What are wake windows and why do they matter?

What are wake windows and why do they matter?

A wake window is the recommended time your baby should be awake between sleep times, according to their age. 

If a baby is kept awake for too long they can slip into an overtired zone and their adrenal glands will start pumping out cortisol, a stress-related hormone that makes them extra fussy and it can become almost impossible to settle them to sleep.

But they also need enough awake time to build up enough sleep pressure to be able to nap well. If you settle them to sleep too early (even if they were showing tired signs), they’ll end up having a short nap because they simply weren’t tired enough to sleep longer.

Which is why following wake windows is really helpful. It ensures they have an adequate time awake (not too much, or too little) to give them the best chance of taking a decent nap.

When does a wake window start?

For newborns, the wake window starts from the moment they finished sleeping. So if your baby wakes early from a nap, and doesn’t resettle at all, you would count their wake window from the moment they first woke.

For older babies, you can start to count time awake in the cot towards total sleep or ‘rest time’. Too much total rest time can start to cause a split night, so make sure you don’t leave your baby in the cot resting for more than their recommended total sleep time.  

Do wake windows include feeding time?

Any feeding time (if awake during the feed) is also counted as a part of the wake window. In the early weeks, a newborn baby might only be awake for a short period just enough to feed, nappy change and straight back to sleep. But after the first few weeks your newborn baby will be able to tolerate more time awake after a feed.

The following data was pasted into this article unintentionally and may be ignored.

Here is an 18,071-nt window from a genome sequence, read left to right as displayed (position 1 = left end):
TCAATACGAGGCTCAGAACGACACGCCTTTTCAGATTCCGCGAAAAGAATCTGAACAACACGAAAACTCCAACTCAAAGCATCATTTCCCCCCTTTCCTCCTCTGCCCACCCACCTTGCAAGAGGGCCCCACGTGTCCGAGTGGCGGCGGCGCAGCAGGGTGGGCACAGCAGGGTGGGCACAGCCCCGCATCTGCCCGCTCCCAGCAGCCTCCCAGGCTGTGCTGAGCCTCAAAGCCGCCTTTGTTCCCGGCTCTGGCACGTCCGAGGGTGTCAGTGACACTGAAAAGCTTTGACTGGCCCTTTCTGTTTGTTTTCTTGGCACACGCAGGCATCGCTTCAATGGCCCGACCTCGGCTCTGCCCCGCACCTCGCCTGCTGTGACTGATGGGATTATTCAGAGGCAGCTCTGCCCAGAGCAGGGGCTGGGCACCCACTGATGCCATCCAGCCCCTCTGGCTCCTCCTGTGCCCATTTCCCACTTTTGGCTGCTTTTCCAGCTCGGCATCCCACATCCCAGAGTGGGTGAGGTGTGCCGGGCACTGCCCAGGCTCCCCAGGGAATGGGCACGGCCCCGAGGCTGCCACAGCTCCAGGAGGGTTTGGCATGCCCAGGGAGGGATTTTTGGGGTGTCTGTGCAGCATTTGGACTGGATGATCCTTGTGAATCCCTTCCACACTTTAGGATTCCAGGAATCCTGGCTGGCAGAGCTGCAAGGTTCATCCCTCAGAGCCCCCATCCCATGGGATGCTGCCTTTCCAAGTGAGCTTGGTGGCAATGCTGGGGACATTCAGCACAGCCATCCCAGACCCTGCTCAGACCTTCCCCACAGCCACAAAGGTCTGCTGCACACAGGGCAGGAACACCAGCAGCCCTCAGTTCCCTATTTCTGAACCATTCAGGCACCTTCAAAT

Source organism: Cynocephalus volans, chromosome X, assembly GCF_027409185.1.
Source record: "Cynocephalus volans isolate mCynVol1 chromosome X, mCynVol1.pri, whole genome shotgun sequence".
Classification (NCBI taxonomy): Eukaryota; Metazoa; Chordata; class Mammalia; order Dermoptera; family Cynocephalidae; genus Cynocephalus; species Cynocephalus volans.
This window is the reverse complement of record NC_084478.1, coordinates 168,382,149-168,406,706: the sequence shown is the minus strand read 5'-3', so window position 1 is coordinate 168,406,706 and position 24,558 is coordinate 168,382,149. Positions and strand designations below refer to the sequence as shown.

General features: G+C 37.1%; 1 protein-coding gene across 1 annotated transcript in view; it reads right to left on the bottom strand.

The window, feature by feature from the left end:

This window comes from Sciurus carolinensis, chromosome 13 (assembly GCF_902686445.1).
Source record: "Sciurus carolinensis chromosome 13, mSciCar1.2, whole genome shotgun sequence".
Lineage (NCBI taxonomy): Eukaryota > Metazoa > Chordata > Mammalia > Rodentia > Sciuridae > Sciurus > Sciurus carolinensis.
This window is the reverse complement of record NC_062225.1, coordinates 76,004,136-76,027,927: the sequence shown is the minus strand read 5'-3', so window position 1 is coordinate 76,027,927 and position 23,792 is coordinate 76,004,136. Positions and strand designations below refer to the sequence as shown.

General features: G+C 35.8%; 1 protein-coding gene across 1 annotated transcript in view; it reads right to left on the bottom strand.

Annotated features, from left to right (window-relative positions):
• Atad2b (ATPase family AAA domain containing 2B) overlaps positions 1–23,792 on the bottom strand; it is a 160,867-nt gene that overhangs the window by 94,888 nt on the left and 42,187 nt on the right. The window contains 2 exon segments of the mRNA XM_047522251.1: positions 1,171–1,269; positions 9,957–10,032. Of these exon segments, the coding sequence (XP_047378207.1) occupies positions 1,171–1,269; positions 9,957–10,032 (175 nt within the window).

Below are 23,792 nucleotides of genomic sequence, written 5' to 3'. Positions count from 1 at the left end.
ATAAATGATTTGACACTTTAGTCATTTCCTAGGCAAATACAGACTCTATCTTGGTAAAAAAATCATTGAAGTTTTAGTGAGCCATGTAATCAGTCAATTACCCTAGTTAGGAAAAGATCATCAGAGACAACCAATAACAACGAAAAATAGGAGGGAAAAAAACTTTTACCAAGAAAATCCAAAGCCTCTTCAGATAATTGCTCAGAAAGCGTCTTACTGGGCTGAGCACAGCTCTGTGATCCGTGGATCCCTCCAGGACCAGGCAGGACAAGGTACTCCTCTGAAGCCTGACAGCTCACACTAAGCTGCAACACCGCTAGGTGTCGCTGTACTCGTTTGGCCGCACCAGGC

Does a wake window include settling time?

When a newborn is falling asleep, they start their sleep cycle in REM sleep. REM sleep is a light type of sleep where a baby might still move and twitch their arms and legs, their eyelids might flutter, their breathing is rapid and some babies will grunt and grizzle. Parents might even think their baby is still awake, but this is still restorative sleep. So settling time can often actually count towards sleep time. But if your newborn baby is taking a long time to settle, more than five minutes, it might mean their routine timing is off.

Should wake windows increase throughout the day? 

While you may have heard that you should increase your wake windows over the day, in our experience having shorter wake windows in the morning and long wake windows before bed can cause all sorts of sleep issues. Leading to early morning wakes for some, or fussy witching hours in the evening for others. So we actually recommend against increasing wake windows over the day, and instead following fairly consistent wake windows throughout the entire day (until your baby is ready to drop from 3 to 2 naps). 

We also recommend stopping following wake windows and switching to a consistent daily nap and feeding routine from around 3 to 4 months, or no later than 6 months. 

What is your baby's ideal wake window and nap length?

Our Newborn Sleep Guide, and our age-appropriate nap and feeding routines for babies and toddlers, include recommended wake windows and detailed nap and feeding times to set your days and nights up for success. They're based on the ideal amount of time awake to encourage great naps, and the right balance of day sleep to foster great nights. 

“Every new parent needs this guide, not only will your baby be so much happier following the routines, they will sleep well and you will finally get some of your sanity back.” Tara, G

“Having this guide from 3 weeks of age has been a life saver. My baby is now 11 weeks old and has just slept 12 hrs straight 3 nights in a row!” Jacqs, T

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